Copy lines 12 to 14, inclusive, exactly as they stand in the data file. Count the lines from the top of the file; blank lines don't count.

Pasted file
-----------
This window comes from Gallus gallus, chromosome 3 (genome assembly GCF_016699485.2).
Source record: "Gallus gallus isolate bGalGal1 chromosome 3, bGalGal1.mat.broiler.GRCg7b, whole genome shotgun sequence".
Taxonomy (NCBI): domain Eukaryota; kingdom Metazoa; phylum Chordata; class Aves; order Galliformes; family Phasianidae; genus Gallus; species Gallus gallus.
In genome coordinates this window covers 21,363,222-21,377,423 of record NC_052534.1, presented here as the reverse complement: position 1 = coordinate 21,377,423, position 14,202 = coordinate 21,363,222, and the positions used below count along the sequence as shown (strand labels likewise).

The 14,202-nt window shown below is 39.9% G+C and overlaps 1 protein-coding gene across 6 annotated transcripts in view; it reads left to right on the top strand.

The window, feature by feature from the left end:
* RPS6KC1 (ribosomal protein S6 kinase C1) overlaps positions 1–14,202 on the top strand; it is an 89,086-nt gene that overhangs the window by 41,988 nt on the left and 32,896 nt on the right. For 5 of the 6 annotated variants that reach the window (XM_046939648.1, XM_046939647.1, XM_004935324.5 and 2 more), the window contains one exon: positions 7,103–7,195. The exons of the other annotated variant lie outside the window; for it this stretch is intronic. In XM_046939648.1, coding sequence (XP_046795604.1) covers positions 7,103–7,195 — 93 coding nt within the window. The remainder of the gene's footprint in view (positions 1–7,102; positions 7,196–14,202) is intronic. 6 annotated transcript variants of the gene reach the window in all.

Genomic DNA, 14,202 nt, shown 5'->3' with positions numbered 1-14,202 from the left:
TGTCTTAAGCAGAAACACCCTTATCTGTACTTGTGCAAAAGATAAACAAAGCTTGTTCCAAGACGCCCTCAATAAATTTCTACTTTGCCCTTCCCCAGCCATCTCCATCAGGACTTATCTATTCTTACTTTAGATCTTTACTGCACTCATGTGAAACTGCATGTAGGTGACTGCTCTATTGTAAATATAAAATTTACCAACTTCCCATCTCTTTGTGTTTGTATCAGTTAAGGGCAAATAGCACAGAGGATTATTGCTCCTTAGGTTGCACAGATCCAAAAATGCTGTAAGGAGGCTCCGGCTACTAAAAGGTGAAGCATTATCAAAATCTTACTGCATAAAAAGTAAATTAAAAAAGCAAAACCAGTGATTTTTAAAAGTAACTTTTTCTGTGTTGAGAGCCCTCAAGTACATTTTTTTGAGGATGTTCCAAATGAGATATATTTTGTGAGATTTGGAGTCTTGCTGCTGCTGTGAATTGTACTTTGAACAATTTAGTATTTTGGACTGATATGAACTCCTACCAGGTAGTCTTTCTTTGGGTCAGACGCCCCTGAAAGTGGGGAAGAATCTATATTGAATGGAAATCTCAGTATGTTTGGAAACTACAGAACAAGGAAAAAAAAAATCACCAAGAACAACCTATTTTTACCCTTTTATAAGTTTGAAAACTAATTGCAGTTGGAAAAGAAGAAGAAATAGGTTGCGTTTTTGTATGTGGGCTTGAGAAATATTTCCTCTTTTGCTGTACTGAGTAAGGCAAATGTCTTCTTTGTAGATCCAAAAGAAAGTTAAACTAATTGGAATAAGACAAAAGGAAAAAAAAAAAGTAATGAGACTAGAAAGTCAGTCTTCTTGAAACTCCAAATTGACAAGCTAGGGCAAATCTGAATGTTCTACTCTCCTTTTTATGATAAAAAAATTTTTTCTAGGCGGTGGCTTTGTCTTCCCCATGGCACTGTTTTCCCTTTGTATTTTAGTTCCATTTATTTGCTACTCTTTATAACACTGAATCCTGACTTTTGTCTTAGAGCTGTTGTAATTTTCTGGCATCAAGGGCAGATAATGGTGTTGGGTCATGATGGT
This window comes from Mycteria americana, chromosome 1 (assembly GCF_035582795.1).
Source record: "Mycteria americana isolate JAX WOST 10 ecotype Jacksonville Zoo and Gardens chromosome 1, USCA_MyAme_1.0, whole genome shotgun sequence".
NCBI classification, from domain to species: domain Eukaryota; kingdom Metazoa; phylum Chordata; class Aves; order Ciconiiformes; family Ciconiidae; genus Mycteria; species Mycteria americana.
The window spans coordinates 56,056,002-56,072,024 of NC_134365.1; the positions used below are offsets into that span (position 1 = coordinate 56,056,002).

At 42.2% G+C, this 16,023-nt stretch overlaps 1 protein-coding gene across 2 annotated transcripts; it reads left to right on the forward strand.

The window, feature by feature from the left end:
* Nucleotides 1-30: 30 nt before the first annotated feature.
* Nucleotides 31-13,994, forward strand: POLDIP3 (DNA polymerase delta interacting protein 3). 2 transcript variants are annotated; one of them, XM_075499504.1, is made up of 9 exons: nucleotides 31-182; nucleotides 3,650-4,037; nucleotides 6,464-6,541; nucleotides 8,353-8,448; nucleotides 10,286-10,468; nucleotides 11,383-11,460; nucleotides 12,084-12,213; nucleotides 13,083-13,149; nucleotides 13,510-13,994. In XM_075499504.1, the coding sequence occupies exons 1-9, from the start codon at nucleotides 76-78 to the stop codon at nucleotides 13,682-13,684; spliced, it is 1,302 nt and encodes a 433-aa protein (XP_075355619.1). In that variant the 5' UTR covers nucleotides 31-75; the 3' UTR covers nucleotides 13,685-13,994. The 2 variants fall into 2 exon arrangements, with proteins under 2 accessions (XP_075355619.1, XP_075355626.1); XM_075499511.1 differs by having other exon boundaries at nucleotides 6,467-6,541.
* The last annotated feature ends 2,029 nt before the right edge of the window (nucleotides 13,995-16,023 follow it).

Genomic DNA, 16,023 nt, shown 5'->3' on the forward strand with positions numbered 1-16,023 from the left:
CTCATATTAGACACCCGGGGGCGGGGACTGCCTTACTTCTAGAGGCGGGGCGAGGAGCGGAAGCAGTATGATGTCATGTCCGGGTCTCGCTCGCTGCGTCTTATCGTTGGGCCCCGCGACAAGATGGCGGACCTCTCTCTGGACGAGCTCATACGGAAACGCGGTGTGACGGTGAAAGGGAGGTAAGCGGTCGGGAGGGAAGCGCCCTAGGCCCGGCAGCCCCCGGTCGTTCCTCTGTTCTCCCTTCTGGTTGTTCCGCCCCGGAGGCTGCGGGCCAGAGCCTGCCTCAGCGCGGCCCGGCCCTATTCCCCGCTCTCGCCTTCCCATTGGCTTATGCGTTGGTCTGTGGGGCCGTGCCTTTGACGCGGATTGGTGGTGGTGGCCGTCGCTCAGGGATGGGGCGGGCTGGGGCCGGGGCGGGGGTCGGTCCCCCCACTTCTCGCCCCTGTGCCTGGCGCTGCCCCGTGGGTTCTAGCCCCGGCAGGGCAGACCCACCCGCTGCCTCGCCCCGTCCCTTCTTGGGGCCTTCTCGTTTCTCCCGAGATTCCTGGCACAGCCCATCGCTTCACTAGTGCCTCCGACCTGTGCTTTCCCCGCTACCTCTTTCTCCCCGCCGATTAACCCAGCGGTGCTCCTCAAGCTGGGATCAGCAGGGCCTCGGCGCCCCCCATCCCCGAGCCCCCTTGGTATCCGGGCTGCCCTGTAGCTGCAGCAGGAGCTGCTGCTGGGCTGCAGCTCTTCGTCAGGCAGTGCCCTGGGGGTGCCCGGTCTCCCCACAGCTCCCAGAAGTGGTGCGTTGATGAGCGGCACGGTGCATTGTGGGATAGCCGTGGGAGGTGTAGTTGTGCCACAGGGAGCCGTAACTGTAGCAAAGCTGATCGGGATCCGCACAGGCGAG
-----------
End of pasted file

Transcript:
NCBI classification, from domain to species: domain Eukaryota; kingdom Metazoa; phylum Chordata; class Aves; order Ciconiiformes; family Ciconiidae; genus Mycteria; species Mycteria americana.
The window spans coordinates 56,056,002-56,072,024 of NC_134365.1; the positions used below are offsets into that span (position 1 = coordinate 56,056,002).

At 42.2% G+C, this 16,023-nt stretch overlaps 1 protein-coding gene across 2 annotated transcripts; it reads left to right on the forward strand.